• Reductions in greenhouse gas (GHG) emissions: producing a tonne of aluminum creates four tonnes of GHGs and making a tonne of steel gives off 0.8 tonnes of GHGs. Small increases in their rates of recycling would yield substantial reductions in GHG emissions. The Enhanced Recycling Program at Natural Resources Canada is working with industry and other stakeholders to find ways to improve recovery of these metals.
  • Reductions in human health risk, illness and associated public health costs. Heavy metals released by mining are a significant contributor to ill health in communities such as Sudbury and Port Colborne in Ontario, Lynn Lake, Manitoba, Trail (BC), Labrador City (Labrador) and Rouyn Noranda (Québec). Over 60,000 tonnes of particulate matter are released into the atmosphere from tailings in Canada each year, while the metal smelting sector is a leading source of a range of heavy metals, including cadmium, mercury, lead, nickel and arsenic, as well as acid rain precursors, such as sulphur dioxide.

Metals are especially good candidates for recycling and conservation. Metals do not lose their mechanical or metallurgical properties when recycled, while retaining their economic value. As a result metals can be re-used and recycled through the economy almost without limit.

In a study undertaken by the Pembina Institute and MiningWatch Canada in 2002 (Looking Beneath the Surface) , we discovered that even in Canada, the return on investment from the mining industry to federal and provincial governments is shrinking in cash revenues, in contribution to GDP and in employment, while the environmental and social costs are rising. At the same time, ore reserves are being depleted. Investment in mining would be better spent on innovative community economic development strategies for mining dependent communities and support to recycling and conservation.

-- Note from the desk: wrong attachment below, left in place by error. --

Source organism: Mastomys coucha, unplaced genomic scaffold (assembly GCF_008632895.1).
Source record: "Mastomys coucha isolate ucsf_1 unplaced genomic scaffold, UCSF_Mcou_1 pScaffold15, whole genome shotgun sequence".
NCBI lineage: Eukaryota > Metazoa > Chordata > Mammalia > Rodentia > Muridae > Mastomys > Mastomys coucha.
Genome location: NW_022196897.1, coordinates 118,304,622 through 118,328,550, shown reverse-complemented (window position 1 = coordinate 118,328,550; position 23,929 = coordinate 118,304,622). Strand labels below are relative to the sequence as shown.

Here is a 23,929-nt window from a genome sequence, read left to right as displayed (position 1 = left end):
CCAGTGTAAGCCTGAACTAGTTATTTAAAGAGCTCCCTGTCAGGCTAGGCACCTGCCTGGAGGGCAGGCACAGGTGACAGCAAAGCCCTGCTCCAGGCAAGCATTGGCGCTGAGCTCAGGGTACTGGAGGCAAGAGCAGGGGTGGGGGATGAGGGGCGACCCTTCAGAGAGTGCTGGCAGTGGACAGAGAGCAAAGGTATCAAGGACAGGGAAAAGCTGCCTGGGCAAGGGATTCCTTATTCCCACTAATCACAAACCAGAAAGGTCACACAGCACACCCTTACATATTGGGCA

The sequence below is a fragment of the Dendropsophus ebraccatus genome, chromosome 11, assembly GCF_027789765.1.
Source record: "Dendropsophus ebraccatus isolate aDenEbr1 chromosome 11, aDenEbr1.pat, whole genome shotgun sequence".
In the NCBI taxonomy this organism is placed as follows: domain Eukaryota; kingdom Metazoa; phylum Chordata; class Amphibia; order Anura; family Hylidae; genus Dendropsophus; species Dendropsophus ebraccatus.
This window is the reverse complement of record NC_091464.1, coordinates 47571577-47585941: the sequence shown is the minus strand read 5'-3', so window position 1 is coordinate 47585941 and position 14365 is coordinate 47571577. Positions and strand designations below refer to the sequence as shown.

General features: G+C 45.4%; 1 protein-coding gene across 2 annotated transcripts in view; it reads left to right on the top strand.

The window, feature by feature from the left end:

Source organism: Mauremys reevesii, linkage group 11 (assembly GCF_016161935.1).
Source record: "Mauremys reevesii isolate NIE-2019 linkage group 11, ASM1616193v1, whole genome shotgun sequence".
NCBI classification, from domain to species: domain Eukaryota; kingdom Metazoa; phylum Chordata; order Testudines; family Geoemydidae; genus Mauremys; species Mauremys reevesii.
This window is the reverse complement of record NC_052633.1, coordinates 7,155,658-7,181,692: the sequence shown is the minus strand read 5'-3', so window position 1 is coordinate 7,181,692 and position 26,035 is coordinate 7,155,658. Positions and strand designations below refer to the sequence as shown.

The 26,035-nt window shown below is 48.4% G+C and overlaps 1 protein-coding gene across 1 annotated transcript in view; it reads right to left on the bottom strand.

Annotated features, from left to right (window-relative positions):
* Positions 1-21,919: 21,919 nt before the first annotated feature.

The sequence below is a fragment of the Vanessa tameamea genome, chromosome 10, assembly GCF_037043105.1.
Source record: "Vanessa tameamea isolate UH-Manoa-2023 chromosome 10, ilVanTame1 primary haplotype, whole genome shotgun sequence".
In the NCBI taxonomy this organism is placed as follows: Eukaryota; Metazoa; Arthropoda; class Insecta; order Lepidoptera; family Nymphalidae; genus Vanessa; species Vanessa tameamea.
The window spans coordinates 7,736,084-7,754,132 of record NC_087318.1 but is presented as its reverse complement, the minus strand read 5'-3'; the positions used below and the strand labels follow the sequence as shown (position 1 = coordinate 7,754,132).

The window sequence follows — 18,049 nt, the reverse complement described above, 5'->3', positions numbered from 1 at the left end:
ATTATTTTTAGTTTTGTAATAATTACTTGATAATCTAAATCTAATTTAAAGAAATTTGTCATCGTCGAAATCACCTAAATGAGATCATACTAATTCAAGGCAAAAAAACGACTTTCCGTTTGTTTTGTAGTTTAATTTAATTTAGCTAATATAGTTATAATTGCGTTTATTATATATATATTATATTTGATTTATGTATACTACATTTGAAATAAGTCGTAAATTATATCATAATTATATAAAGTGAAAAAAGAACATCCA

It is extremely difficult to sort out the tax and royalty benefits of the mining and concentrating industry for a number of reasons. Many figures are confidential. Mining data is frequently aggregated with data from downstream industries like smelting, refining and metals manufacturing - industries which would still exist if the inputs were re-cycled materials. Mining data is also often aggregated with tar sands, oil and gas.

According to the federal Department of Finance, the last year for which detailed tax data on mining was available was 1997. We have been able to determine that in 1997, mining only contributed $251 million in direct federal taxes, and $147 million in provincial income taxes (from all provinces) for a total of $398 million. (from Statistics Canada catalogue number 61-219, 1998).

According to their 2003 annual financial statements, four of the largest mining companies in Canada paid the following totals in taxation. The figures include their subsidiaries and taxes paid to governments elsewhere in the world (numbers in brackets indicate negative taxes).

Company       Sales (US $)   Taxes 2003   Taxes 2002

Barrick Gold  $2.035 billion   $5 million      ($16 million)

Placer Dome $1.763 billion  $44 million    ($34 million)

Inco              $2.474 billion  ($49 million)   ($639 million)

Noranda       $4.657 billion  $24 million     ($168 million)